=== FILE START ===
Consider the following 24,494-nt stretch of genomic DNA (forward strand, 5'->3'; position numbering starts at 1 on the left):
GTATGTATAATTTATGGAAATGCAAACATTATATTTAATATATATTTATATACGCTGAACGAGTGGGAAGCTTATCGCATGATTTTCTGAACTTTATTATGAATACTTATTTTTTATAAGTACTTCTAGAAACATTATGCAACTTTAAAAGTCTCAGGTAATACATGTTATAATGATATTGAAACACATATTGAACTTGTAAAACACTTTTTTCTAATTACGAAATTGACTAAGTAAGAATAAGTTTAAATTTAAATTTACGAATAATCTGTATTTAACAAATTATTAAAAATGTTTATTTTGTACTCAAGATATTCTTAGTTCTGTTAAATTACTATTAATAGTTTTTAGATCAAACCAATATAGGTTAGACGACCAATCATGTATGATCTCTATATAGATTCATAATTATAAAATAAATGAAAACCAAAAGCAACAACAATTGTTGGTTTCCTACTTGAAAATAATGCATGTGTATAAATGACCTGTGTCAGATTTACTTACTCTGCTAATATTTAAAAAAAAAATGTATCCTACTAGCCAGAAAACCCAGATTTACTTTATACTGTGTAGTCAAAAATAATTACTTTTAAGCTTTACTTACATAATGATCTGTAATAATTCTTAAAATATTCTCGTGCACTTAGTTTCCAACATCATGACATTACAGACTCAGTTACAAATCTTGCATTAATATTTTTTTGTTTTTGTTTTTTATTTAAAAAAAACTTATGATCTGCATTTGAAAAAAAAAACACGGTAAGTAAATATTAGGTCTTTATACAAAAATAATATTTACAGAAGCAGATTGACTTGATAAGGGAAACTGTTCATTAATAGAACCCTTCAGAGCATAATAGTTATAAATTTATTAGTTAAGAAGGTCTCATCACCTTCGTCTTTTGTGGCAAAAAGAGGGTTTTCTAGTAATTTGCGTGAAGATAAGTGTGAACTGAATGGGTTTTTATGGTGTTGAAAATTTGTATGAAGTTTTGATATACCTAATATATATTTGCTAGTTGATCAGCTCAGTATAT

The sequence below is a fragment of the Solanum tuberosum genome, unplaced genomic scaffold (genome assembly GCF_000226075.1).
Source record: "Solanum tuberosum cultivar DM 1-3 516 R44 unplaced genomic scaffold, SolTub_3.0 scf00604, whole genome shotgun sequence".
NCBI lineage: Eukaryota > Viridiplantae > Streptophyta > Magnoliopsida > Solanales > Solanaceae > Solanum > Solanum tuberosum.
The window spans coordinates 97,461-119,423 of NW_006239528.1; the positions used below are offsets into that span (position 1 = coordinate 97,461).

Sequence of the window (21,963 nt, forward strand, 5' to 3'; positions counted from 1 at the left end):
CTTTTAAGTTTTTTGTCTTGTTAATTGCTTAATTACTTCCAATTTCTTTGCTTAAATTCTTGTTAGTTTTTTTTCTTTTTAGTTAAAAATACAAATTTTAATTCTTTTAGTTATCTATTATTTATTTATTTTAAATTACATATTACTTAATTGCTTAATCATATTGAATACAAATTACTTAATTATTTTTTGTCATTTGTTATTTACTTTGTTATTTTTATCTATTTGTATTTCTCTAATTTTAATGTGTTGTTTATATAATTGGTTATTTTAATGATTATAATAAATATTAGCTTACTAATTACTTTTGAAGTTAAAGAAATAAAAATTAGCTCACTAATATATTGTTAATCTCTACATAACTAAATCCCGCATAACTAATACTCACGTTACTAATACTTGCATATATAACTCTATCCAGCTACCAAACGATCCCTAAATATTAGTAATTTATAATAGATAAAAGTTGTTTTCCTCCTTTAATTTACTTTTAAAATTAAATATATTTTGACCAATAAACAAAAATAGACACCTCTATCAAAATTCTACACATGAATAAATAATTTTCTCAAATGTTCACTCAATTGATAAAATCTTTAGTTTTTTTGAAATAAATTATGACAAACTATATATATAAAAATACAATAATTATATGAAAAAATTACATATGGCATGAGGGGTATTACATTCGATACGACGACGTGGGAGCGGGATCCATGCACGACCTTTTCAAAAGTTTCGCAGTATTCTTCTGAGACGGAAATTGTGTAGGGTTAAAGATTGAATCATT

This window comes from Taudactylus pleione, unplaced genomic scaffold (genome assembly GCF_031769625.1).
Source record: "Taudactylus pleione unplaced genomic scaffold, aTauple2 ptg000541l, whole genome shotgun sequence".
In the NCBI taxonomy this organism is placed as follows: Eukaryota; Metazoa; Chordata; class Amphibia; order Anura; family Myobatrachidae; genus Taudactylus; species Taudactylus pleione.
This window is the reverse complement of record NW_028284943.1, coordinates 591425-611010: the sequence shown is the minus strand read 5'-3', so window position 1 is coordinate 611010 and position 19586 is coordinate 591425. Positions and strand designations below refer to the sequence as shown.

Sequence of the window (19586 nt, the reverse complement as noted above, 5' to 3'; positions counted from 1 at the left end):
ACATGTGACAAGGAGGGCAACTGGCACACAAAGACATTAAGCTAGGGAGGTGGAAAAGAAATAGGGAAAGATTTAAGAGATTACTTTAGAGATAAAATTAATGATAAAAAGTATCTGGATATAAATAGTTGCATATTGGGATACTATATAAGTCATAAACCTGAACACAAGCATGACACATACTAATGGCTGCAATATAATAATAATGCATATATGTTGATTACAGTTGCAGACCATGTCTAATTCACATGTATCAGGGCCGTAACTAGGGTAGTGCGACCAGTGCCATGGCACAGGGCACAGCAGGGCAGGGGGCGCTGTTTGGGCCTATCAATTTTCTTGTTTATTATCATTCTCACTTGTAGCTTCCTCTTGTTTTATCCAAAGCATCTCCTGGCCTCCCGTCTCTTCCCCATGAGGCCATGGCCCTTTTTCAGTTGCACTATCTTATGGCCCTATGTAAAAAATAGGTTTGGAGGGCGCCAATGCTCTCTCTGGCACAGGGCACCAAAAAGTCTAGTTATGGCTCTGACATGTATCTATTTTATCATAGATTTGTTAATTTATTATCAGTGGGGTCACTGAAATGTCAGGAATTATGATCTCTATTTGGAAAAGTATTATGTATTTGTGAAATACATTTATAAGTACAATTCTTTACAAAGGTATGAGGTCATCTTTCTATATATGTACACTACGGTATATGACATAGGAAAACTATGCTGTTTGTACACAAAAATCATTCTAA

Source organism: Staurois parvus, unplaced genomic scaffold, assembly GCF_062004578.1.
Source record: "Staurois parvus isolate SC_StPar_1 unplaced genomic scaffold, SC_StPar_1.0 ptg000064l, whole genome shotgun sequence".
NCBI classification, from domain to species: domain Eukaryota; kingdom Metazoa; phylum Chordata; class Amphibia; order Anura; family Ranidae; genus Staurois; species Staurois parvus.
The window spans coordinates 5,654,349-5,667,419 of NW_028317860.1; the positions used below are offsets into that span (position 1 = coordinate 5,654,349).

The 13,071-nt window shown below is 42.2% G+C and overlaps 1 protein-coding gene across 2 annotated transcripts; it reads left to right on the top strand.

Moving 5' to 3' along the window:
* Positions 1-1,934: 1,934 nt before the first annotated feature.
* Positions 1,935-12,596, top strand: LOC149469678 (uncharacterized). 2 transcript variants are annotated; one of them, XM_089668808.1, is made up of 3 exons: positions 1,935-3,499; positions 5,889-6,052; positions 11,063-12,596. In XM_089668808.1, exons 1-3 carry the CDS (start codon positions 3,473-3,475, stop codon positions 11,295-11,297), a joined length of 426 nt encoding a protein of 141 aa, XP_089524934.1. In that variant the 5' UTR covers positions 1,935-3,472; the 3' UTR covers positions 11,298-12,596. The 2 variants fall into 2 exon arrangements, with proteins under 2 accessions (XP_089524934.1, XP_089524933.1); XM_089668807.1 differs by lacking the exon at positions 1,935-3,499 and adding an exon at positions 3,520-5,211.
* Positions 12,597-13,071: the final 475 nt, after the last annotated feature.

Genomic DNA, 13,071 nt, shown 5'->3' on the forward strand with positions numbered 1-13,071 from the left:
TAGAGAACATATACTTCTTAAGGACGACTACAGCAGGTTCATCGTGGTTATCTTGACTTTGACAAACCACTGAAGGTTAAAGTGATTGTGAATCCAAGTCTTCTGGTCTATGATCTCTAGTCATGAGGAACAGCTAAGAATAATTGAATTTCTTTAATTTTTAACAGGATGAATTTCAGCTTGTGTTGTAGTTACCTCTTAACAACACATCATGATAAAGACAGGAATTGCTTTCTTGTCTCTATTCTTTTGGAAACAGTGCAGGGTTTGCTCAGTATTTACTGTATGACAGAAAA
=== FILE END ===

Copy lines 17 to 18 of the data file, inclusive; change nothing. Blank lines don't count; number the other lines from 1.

NCBI classification, from domain to species: domain Eukaryota; kingdom Metazoa; phylum Chordata; class Amphibia; order Anura; family Ranidae; genus Staurois; species Staurois parvus.
The window spans coordinates 5,654,349-5,667,419 of NW_028317860.1; the positions used below are offsets into that span (position 1 = coordinate 5,654,349).